Dir: Damien Leone
Star: Lauren LaVera, David Howard Thornton, Elliot Fullman, Kailey Hyman
Don’t believe the breathless hype of shills like Brad Miska. This is not some kind of new frontier in horror, and I’m certainly not taking reports of viewers of this requiring ambulances at face value. If that happened at all, I’m guessing the victim choked on their super-sized nachos, and this was parlayed into cheap publicity. The reality is, this is more or less just another cheap slasher film. If you’ve seen Terrifier, which achieved a certain notoriety for The Bit With the Hacksaw, you’ll know exactly what to expect. The sequel is a little slicker, and has a number of fairly impressive and extended kills. But it’s a case of two steps forward, two steps back.
Not least in the latter category is its mind-numbing running time of 138 minutes. That’s longer than Rosemary’s Baby or Aliens, both of which have a lot more going on then “It’s the first anniversary of Art the Clown (Thornton) killing people. He’s doing it again” which is all the plot of significance here. You can basically ignore the first hour, before things get going properly here. Oh, there’s stuff about siblings Sienna (LaVera) and Jonathan (Fullam), whose late father had a connection to Art. Do not worry about this, since it goes nowhere of importance. It certainly is not a movie inhabited by smart people. For example, they spend half the time on their phones, yet nobody ever bothers to call the cops.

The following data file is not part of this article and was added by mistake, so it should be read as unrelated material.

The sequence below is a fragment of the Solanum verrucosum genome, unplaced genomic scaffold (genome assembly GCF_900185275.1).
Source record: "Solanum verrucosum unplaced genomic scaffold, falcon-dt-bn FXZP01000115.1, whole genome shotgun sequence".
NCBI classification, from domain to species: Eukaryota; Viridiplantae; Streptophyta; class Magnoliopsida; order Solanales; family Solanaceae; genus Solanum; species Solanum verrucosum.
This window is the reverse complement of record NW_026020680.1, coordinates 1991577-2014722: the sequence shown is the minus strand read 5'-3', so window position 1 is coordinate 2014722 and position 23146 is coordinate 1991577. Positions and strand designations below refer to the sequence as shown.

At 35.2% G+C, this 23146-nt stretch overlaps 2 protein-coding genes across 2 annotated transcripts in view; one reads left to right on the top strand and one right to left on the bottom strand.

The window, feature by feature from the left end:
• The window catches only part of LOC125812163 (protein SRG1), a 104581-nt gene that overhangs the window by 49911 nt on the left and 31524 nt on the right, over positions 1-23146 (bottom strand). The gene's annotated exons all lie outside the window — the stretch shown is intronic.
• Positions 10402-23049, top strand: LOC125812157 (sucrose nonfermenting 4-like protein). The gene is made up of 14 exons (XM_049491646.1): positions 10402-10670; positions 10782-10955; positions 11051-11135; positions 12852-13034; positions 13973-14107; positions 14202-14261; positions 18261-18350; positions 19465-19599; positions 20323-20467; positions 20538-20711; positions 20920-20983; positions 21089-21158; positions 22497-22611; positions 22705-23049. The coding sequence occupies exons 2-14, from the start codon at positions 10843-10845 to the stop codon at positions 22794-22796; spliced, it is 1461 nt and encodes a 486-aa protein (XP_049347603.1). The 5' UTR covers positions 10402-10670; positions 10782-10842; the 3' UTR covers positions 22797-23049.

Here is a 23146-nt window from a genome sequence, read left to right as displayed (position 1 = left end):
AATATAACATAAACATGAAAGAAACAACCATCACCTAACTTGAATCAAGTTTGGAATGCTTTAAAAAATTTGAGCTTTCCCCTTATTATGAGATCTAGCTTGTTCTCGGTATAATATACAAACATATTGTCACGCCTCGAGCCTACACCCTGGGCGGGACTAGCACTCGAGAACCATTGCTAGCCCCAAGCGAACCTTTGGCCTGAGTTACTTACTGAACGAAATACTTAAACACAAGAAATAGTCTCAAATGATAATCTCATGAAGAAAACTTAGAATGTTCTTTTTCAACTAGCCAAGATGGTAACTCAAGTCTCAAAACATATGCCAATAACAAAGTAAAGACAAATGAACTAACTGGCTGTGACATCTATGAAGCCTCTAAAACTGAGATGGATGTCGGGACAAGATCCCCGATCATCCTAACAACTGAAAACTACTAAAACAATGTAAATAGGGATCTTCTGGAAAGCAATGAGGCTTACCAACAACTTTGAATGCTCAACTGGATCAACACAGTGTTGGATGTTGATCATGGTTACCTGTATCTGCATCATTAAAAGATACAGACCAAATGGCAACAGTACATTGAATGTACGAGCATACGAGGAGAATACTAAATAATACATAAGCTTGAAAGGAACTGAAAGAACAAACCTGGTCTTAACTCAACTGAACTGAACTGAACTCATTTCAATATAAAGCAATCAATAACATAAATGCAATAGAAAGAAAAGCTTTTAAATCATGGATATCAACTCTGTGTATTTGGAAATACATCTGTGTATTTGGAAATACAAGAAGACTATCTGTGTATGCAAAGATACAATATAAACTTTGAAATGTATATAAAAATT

Yet within its two hours and eighteen minutes are moments to remember. Art feels a slightly more rounded character, despite remaining a man of few words i.e. none at all. There’s an odd yet strangely endearing sequence of him visiting a laundromat to wash his blood-drenched clown suit. It’s the kind of everyday action rarely seen from the antagonist in a slasher film. Also: that laundromat is getting a five-star review on Yelp, because it gets every stain out, returning the suit to pristine whiteness. This and his other little quirks help give Art more personality than some, though his muteness does inevitably cap the level to which he can rise.
It’s definitely not his personality which led to any ambulances being called though. We’re here for the laudable amount of practical gore, with bodies being mangled in unusual and quite spectacular ways. I’m not convinced anything quite reaches the level of The Bit With the Hacksaw; forewarned may be forearmed in that department. Yet there are some brutal deaths among the supporting cast – naturally, Art fails to follow through in the same way on Sienna, even when she’s lying there, unconscious, in front of him. Again: not a smart movie. On the other hand, if you fancy seeing somebody stabbed, scalped, flayed and dismembered, all while being kept alive, this movie delivers (top). It’s probably less excruciating than Chris Jericho’s utterly pointless cameo in the post-credit scene. That’s likely the most horrific thing this has to offer.